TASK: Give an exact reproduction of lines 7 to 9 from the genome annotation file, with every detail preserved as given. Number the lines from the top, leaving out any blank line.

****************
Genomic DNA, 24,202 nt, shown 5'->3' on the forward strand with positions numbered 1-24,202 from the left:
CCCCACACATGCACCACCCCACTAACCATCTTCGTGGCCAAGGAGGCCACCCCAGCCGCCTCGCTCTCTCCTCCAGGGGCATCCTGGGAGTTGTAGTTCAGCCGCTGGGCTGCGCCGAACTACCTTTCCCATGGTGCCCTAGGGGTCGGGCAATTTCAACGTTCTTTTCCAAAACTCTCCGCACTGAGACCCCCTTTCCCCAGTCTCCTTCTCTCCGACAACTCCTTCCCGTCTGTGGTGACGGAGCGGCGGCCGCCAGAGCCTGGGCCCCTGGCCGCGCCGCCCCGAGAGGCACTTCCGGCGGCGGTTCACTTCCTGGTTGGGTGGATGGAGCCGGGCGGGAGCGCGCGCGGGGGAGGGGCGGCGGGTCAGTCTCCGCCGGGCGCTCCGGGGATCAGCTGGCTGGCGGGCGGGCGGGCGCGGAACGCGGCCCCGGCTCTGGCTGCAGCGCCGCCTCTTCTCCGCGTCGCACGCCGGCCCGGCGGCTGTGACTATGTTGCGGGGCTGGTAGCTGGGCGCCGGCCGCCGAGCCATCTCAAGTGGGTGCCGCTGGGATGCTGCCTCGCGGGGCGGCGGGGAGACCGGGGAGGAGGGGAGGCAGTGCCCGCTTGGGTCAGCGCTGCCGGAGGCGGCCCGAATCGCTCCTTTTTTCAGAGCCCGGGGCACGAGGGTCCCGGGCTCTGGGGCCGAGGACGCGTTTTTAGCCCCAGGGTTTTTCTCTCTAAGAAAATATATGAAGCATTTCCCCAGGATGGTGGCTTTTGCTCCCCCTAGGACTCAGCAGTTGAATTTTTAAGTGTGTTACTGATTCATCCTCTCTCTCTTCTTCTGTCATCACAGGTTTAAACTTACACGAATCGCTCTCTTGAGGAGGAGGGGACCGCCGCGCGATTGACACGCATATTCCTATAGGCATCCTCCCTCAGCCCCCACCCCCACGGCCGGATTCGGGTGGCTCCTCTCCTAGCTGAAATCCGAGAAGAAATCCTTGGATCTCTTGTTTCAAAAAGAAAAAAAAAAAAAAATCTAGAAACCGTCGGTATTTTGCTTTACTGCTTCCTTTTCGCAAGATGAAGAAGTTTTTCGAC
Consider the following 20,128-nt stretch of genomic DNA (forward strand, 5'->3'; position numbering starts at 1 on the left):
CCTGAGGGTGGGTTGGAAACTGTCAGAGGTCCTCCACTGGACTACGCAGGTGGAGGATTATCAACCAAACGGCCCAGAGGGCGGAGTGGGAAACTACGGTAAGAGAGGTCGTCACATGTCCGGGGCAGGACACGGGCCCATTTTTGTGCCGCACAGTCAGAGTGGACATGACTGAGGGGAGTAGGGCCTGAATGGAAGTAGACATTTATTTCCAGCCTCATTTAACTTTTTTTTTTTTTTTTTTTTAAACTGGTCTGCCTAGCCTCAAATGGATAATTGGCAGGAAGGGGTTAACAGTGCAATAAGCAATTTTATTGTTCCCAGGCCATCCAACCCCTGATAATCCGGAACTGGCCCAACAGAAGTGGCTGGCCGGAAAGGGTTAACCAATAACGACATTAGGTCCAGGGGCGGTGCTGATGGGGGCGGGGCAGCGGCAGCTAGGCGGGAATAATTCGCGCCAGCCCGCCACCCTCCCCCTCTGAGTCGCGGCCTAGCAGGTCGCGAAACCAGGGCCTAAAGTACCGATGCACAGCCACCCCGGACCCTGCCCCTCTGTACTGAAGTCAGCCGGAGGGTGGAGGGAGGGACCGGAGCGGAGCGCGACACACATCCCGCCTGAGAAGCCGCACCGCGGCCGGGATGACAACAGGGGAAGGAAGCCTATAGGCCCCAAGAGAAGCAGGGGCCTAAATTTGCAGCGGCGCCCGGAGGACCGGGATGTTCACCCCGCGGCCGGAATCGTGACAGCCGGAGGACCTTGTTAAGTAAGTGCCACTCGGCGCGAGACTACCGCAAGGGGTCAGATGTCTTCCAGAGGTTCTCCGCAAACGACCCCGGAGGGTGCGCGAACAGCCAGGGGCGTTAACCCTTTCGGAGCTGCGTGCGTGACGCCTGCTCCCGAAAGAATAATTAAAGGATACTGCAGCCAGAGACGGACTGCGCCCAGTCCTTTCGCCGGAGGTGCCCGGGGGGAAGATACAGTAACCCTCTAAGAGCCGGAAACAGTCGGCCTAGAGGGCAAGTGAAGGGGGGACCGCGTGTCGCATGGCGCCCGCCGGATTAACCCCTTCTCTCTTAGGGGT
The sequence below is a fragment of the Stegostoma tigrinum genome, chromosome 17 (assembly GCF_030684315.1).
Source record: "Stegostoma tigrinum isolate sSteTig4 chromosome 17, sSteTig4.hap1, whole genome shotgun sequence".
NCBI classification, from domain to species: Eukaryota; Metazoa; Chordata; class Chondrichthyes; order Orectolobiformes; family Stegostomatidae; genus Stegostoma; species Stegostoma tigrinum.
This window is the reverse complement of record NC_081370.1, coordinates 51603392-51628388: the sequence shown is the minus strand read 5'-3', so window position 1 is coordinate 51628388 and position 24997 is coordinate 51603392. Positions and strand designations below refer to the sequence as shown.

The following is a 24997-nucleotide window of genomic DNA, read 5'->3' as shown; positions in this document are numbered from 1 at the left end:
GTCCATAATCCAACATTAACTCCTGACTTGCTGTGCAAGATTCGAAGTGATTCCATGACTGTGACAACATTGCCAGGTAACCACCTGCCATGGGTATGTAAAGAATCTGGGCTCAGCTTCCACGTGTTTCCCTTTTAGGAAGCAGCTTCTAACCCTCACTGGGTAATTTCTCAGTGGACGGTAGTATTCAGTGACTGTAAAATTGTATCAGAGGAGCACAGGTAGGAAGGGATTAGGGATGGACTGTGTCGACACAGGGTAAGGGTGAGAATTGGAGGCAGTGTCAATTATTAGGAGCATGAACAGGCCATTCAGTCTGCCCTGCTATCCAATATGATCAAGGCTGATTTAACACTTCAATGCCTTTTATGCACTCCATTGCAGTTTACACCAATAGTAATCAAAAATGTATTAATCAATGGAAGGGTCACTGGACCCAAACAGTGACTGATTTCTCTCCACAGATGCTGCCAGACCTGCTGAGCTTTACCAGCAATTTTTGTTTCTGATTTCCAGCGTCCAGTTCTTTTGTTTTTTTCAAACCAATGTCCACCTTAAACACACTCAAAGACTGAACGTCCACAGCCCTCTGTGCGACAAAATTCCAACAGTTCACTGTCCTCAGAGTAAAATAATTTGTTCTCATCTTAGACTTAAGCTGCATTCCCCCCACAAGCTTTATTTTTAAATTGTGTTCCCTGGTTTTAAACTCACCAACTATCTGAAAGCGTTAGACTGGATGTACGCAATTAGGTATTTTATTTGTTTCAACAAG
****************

NCBI classification, from domain to species: Eukaryota; Metazoa; Chordata; class Chondrichthyes; order Orectolobiformes; family Stegostomatidae; genus Stegostoma; species Stegostoma tigrinum.
This window is the reverse complement of record NC_081370.1, coordinates 51603392-51628388: the sequence shown is the minus strand read 5'-3', so window position 1 is coordinate 51628388 and position 24997 is coordinate 51603392. Positions and strand designations below refer to the sequence as shown.

The following is a 24997-nucleotide window of genomic DNA, read 5'->3' as shown; positions in this document are numbered from 1 at the left end: